So I Had A Vaccine Reaction

When Lovebug was very small, Hot Guy had to bring him in for a vaccine while I was at work. When I got home, I was regaled with the story of how traumatic it had been for him, for Lovebug and for Ironflower. Apparently Ironflower was really mad at the doctor for hurting her brother. And Lovebug was mad. And there was much screaming. It's possible that toddler Ironflower hit the doctor.

And my first question was, "Did he get all the vaccines he needed, though?"

That's how pro-vaccine I am.

So when my GI doctor said he wanted to put me on Humira and that I would need to get a flu vaccine and Hepatitis A & B vaccines, I was all over it. I'd already had my flu shot for the year (I've gotten a flu shot every year since 1994, when a bunch of med students were giving them to seniors at the community center where I was teaching preschool and had leftovers for staff members. Those of us that got it avoided a horrible flu that went around the center.) but I figured I'd get the HepA&B vaccine the next time I was at the primary care office.

There are actually 3 shots until you are fully vaccinated against Hep A & B, fyi. The first 2 are a month apart, the next one is 5 months later.

I've recently learned that my insurance won't pay for Humira at this time (and, at $5000 a month, I kinda don't blame them for wanting me to try some other meds first), but since I had already started the Hep vaccines last month, I got my second dose Friday because otherwise I'd have to start all over again when I finally get the Humira.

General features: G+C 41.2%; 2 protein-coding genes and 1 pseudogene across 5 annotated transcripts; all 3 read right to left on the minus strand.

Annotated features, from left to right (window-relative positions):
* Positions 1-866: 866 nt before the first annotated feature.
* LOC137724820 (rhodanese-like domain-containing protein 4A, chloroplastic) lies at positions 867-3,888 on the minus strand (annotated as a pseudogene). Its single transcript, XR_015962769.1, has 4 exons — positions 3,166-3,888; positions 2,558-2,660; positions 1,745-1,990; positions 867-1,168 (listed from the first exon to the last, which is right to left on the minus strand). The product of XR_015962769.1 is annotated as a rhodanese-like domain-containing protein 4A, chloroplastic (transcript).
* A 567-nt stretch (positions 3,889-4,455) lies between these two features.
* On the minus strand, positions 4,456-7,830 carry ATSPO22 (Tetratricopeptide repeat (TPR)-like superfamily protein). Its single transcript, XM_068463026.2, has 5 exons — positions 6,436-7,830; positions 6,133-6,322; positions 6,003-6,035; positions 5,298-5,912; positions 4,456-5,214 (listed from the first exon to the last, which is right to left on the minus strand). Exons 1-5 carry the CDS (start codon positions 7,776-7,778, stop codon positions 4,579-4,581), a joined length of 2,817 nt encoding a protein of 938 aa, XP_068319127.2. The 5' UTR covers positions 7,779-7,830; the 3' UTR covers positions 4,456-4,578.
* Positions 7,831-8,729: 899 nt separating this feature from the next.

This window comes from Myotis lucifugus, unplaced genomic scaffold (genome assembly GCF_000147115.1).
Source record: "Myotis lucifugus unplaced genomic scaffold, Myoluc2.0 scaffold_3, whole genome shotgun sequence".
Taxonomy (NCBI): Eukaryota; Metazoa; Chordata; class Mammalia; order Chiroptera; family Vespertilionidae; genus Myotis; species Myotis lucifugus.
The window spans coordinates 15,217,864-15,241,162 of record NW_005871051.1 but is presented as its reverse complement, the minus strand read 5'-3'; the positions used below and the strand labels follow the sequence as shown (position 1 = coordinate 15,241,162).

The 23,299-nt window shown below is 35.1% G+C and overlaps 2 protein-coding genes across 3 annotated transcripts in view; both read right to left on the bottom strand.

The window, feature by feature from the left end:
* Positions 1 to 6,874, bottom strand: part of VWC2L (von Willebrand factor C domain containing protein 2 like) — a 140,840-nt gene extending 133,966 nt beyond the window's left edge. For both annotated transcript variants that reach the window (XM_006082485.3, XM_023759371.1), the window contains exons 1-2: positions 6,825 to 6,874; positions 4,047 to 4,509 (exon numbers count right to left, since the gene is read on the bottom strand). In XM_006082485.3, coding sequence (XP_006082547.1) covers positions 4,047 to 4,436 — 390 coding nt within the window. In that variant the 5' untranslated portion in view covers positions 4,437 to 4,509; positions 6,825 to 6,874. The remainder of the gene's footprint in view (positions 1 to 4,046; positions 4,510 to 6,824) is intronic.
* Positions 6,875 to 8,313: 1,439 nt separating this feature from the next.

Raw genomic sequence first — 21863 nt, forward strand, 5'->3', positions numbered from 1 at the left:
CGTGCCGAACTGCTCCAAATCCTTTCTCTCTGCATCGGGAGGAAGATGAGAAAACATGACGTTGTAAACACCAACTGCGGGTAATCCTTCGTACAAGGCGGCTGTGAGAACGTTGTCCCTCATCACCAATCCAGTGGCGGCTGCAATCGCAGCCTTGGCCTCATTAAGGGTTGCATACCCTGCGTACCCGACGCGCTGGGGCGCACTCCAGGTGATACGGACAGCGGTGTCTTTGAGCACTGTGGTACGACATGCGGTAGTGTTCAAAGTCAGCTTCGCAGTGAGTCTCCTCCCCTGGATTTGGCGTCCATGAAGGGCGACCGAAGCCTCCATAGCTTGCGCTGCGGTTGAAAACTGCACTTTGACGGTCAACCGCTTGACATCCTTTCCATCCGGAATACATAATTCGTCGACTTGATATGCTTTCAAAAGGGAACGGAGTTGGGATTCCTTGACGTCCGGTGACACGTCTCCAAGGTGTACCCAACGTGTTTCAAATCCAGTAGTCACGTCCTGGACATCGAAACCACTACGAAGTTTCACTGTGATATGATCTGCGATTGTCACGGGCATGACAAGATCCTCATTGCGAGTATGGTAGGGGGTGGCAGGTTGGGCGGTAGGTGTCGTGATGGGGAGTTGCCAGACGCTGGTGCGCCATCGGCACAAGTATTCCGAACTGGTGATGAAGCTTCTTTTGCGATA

And I realized that last month's reaction was real, because I had the exact same reaction this time - nauseous, dizzy, exhausted and just generally terrible. Last month I thought it might be stress or that I might be coming down with a virus, because I haven't ever had a vaccine reaction. But this time, at the suggestion of my wise husband, I took an hour long nap after I had the reaction.

And then I was fine.

I would like to say that after having this reaction, or that time Zoe almost fainted after her first HPV vaccination, made me more sympathetic to people who are against vaccines.

But it didn't.

Don't get me wrong, I get where they're coming from. Doctors can be assholes, the medical establishment can sometimes be wrong, it sucks to listen to your baby scream his head off because you're letting someone stick it with a needle full of chemicals you can't pronounce. 

But the science doesn't care how much it sucks to know your consent to a vaccine made your kid faint; the science wants to eliminate cervical cancer. 

I had an anti-vaxxer tell me that cervical cancer is easily curable. First of all, tell that to the 4000 women who died from it  in 2016. Second of all, I'd rather my kid faint than have to go through cancer treatment someday. Curing any kind of cancer is not fun like curing scurvy. 

People die from the flu. They die from measles. They die from cervical cancer. 

They don't die from vaccines. Really, they don't. No matter what you read on Facebook. No matter that you heard your neighbor's cousin's daughter died from the HPV vaccine.  No matter that there is a reporting system and a compensation system (which literally pays out 1 time per million doses of vaccine given. You can read all about how these safety guidelines are regularly exploited by anti-vax proponents here). And don't get me started on VAERS - the Vaccine Adverse Event Reporting System - which should be a good thing, but since anyone can report to it, also includes vaccine 'deaths' that are from car accidents within a month of a person getting the vaccine.

In summation, get vaccinated. Get your kids vaccinated. But maybe leave some time for a nap after.

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